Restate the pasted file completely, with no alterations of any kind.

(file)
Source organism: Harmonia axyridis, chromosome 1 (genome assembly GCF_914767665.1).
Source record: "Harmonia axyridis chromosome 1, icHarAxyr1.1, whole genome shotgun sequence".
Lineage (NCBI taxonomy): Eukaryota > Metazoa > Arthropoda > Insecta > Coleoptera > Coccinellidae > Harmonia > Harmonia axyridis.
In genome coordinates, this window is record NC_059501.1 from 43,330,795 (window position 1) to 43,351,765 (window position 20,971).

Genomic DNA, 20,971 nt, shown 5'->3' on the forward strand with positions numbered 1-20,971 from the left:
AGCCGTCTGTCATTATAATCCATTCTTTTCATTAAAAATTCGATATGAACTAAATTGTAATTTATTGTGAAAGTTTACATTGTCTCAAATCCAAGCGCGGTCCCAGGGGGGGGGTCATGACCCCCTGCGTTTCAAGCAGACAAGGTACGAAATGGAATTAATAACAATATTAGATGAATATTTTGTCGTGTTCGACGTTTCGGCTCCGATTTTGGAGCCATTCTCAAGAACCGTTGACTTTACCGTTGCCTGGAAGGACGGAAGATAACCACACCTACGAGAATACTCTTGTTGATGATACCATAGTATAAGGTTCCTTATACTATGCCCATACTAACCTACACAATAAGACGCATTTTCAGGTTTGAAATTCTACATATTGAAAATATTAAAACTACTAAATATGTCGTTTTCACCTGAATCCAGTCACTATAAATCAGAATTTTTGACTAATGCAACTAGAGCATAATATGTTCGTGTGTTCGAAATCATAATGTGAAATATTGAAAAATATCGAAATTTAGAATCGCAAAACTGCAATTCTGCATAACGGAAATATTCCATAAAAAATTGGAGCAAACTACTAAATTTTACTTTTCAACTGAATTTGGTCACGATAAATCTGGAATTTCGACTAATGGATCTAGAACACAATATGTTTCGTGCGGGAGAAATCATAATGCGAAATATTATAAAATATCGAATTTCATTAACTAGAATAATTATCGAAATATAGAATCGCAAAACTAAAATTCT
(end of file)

Source organism: Harmonia axyridis, chromosome 1 (genome assembly GCF_914767665.1).
Source record: "Harmonia axyridis chromosome 1, icHarAxyr1.1, whole genome shotgun sequence".
Lineage (NCBI taxonomy): Eukaryota > Metazoa > Arthropoda > Insecta > Coleoptera > Coccinellidae > Harmonia > Harmonia axyridis.
In genome coordinates, this window is record NC_059501.1 from 43,330,795 (window position 1) to 43,351,765 (window position 20,971).

Genomic DNA, 20,971 nt, shown 5'->3' on the forward strand with positions numbered 1-20,971 from the left:
AGCCGTCTGTCATTATAATCCATTCTTTTCATTAAAAATTCGATATGAACTAAATTGTAATTTATTGTGAAAGTTTACATTGTCTCAAATCCAAGCGCGGTCCCAGGGGGGGGGTCATGACCCCCTGCGTTTCAAGCAGACAAGGTACGAAATGGAATTAATAACAATATTAGATGAATATTTTGTCGTGTTCGACGTTTCGGCTCCGATTTTGGAGCCATTCTCAAGAACCGTTGACTTTACCGTTGCCTGGAAGGACGGAAGATAACCACACCTACGAGAATACTCTTGTTGATGATACCATAGTATAAGGTTCCTTATACTATGCCCATACTAACCTACACAATAAGACGCATTTTCAGGTTTGAAATTCTACATATTGAAAATATTAAAACTACTAAATATGTCGTTTTCACCTGAATCCAGTCACTATAAATCAGAATTTTTGACTAATGCAACTAGAGCATAATATGTTCGTGTGTTCGAAATCATAATGTGAAATATTGAAAAATATCGAAATTTAGAATCGCAAAACTGCAATTCTGCATAACGGAAATATTCCATAAAAAATTGGAGCAAACTACTAAATTTTACTTTTCAACTGAATTTGGTCACGATAAATCTGGAATTTCGACTAATGGATCTAGAACACAATATGTTTCGTGCGGGAGAAATCATAATGCGAAATATTATAAAATATCGAATTTCATTAACTAGAATAATTATCGAAATATAGAATCGCAAAACTAAAATTCT